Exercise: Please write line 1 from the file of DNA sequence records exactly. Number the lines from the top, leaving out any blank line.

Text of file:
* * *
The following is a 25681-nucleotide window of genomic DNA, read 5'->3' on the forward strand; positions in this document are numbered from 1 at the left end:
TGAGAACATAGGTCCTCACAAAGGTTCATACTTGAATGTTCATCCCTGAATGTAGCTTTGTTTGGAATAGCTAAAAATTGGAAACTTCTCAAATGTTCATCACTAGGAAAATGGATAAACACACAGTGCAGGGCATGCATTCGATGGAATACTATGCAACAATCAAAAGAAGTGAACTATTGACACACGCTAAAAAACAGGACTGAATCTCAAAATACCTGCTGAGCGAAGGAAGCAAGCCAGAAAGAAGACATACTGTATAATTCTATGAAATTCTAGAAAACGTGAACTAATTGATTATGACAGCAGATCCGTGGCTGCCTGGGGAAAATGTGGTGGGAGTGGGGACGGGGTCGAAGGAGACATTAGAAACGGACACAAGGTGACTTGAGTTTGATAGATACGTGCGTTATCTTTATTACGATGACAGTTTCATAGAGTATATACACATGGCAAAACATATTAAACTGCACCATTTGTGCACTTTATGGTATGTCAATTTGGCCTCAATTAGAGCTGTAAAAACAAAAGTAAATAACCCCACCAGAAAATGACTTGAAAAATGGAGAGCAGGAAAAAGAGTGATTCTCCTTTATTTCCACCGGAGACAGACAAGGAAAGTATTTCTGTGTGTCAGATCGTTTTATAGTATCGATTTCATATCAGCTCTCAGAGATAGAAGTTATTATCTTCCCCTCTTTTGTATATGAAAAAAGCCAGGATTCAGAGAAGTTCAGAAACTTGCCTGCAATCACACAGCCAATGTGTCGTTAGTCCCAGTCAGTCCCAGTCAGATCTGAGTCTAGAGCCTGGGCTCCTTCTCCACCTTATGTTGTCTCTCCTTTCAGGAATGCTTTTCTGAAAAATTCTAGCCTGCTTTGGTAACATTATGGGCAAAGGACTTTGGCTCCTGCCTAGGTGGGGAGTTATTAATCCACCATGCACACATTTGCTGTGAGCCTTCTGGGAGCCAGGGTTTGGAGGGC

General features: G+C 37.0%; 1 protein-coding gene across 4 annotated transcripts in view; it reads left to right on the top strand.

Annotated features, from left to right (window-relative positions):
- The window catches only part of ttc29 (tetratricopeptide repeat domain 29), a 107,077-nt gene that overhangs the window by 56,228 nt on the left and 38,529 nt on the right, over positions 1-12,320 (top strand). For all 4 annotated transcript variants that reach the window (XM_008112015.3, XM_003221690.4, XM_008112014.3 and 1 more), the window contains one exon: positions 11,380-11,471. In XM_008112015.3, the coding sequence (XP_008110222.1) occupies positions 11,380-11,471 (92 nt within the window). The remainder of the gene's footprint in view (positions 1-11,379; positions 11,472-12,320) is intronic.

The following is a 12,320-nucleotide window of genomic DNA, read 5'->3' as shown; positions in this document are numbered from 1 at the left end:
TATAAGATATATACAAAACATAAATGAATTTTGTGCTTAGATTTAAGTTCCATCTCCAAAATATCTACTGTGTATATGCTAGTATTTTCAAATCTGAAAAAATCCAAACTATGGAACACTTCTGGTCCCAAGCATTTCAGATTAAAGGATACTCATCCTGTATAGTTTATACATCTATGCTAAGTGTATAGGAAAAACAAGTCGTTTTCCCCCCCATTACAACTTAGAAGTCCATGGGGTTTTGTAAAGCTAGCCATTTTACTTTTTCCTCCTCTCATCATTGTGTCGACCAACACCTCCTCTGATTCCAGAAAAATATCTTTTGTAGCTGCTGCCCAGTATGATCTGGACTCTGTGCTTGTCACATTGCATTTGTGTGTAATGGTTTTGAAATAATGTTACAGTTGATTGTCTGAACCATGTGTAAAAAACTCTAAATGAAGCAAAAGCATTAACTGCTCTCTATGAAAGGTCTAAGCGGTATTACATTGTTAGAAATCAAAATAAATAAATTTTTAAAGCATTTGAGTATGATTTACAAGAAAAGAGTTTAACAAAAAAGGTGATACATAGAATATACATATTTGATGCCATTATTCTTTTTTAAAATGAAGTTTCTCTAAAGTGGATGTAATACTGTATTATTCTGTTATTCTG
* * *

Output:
The following is a 25681-nucleotide window of genomic DNA, read 5'->3' on the forward strand; positions in this document are numbered from 1 at the left end: